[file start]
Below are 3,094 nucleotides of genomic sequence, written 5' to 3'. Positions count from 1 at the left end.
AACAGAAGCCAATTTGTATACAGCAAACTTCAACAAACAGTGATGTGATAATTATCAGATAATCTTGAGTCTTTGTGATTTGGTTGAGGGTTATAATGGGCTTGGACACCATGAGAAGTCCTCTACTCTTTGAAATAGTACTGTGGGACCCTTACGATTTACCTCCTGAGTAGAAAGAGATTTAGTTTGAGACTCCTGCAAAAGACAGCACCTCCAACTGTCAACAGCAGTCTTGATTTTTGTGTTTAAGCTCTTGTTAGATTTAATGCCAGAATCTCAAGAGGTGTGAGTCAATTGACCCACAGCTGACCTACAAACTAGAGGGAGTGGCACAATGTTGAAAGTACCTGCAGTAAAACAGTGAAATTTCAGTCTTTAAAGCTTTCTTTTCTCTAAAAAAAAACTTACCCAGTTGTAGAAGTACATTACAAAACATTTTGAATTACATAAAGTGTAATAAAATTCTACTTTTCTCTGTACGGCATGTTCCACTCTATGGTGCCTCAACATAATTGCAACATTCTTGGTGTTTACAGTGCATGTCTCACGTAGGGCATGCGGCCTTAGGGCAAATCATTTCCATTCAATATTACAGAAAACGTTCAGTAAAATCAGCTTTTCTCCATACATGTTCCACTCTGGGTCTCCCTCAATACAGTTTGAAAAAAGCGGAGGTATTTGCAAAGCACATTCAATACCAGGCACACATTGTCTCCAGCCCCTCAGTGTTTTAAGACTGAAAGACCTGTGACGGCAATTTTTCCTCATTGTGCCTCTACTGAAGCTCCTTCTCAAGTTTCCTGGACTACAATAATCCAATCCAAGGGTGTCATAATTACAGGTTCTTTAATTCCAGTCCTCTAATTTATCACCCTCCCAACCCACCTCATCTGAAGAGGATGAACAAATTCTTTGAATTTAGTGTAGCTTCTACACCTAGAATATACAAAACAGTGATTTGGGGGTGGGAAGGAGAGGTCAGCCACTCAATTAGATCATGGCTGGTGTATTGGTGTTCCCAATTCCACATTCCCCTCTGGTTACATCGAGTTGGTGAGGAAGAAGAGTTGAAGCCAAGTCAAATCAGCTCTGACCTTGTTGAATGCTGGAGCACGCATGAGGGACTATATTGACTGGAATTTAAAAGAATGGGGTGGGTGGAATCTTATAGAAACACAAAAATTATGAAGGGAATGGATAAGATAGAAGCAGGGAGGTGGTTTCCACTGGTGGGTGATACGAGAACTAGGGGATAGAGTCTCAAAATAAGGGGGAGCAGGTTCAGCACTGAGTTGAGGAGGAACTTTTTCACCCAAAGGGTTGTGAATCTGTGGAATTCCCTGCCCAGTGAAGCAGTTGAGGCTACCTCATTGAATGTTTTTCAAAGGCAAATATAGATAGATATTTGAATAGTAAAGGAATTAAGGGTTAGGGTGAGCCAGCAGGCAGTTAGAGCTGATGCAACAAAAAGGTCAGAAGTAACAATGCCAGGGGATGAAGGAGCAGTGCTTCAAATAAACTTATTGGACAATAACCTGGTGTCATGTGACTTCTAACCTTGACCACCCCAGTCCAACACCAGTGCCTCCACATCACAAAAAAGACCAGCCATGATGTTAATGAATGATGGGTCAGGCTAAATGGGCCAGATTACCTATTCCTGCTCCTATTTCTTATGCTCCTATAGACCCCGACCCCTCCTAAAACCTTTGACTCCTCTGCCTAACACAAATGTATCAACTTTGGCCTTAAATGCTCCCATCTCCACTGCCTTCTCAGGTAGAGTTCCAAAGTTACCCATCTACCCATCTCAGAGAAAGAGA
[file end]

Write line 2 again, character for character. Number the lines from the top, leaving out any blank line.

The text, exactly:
AACAGAAGCCAATTTGTATACAGCAAACTTCAACAAACAGTGATGTGATAATTATCAGATAATCTTGAGTCTTTGTGATTTGGTTGAGGGTTATAATGGGCTTGGACACCATGAGAAGTCCTCTACTCTTTGAAATAGTACTGTGGGACCCTTACGATTTACCTCCTGAGTAGAAAGAGATTTAGTTTGAGACTCCTGCAAAAGACAGCACCTCCAACTGTCAACAGCAGTCTTGATTTTTGTGTTTAAGCTCTTGTTAGATTTAATGCCAGAATCTCAAGAGGTGTGAGTCAATTGACCCACAGCTGACCTACAAACTAGAGGGAGTGGCACAATGTTGAAAGTACCTGCAGTAAAACAGTGAAATTTCAGTCTTTAAAGCTTTCTTTTCTCTAAAAAAAAACTTACCCAGTTGTAGAAGTACATTACAAAACATTTTGAATTACATAAAGTGTAATAAAATTCTACTTTTCTCTGTACGGCATGTTCCACTCTATGGTGCCTCAACATAATTGCAACATTCTTGGTGTTTACAGTGCATGTCTCACGTAGGGCATGCGGCCTTAGGGCAAATCATTTCCATTCAATATTACAGAAAACGTTCAGTAAAATCAGCTTTTCTCCATACATGTTCCACTCTGGGTCTCCCTCAATACAGTTTGAAAAAAGCGGAGGTATTTGCAAAGCACATTCAATACCAGGCACACATTGTCTCCAGCCCCTCAGTGTTTTAAGACTGAAAGACCTGTGACGGCAATTTTTCCTCATTGTGCCTCTACTGAAGCTCCTTCTCAAGTTTCCTGGACTACAATAATCCAATCCAAGGGTGTCATAATTACAGGTTCTTTAATTCCAGTCCTCTAATTTATCACCCTCCCAACCCACCTCATCTGAAGAGGATGAACAAATTCTTTGAATTTAGTGTAGCTTCTACACCTAGAATATACAAAACAGTGATTTGGGGGTGGGAAGGAGAGGTCAGCCACTCAATTAGATCATGGCTGGTGTATTGGTGTTCCCAATTCCACATTCCCCTCTGGTTACATCGAGTTGGTGAGGAAGAAGAGTTGAAGCCAAGTCAAATCAGCTCTGACCTTGTTGAATGCTGGAGCACGCATGAGGGACTATATTGACTGGAATTTAAAAGAATGGGGTGGGTGGAATCTTATAGAAACACAAAAATTATGAAGGGAATGGATAAGATAGAAGCAGGGAGGTGGTTTCCACTGGTGGGTGATACGAGAACTAGGGGATAGAGTCTCAAAATAAGGGGGAGCAGGTTCAGCACTGAGTTGAGGAGGAACTTTTTCACCCAAAGGGTTGTGAATCTGTGGAATTCCCTGCCCAGTGAAGCAGTTGAGGCTACCTCATTGAATGTTTTTCAAAGGCAAATATAGATAGATATTTGAATAGTAAAGGAATTAAGGGTTAGGGTGAGCCAGCAGGCAGTTAGAGCTGATGCAACAAAAAGGTCAGAAGTAACAATGCCAGGGGATGAAGGAGCAGTGCTTCAAATAAACTTATTGGACAATAACCTGGTGTCATGTGACTTCTAACCTTGACCACCCCAGTCCAACACCAGTGCCTCCACATCACAAAAAAGACCAGCCATGATGTTAATGAATGATGGGTCAGGCTAAATGGGCCAGATTACCTATTCCTGCTCCTATTTCTTATGCTCCTATAGACCCCGACCCCTCCTAAAACCTTTGACTCCTCTGCCTAACACAAATGTATCAACTTTGGCCTTAAATGCTCCCATCTCCACTGCCTTCTCAGGTAGAGTTCCAAAGTTACCCATCTACCCATCTCAGAGAAAGAGA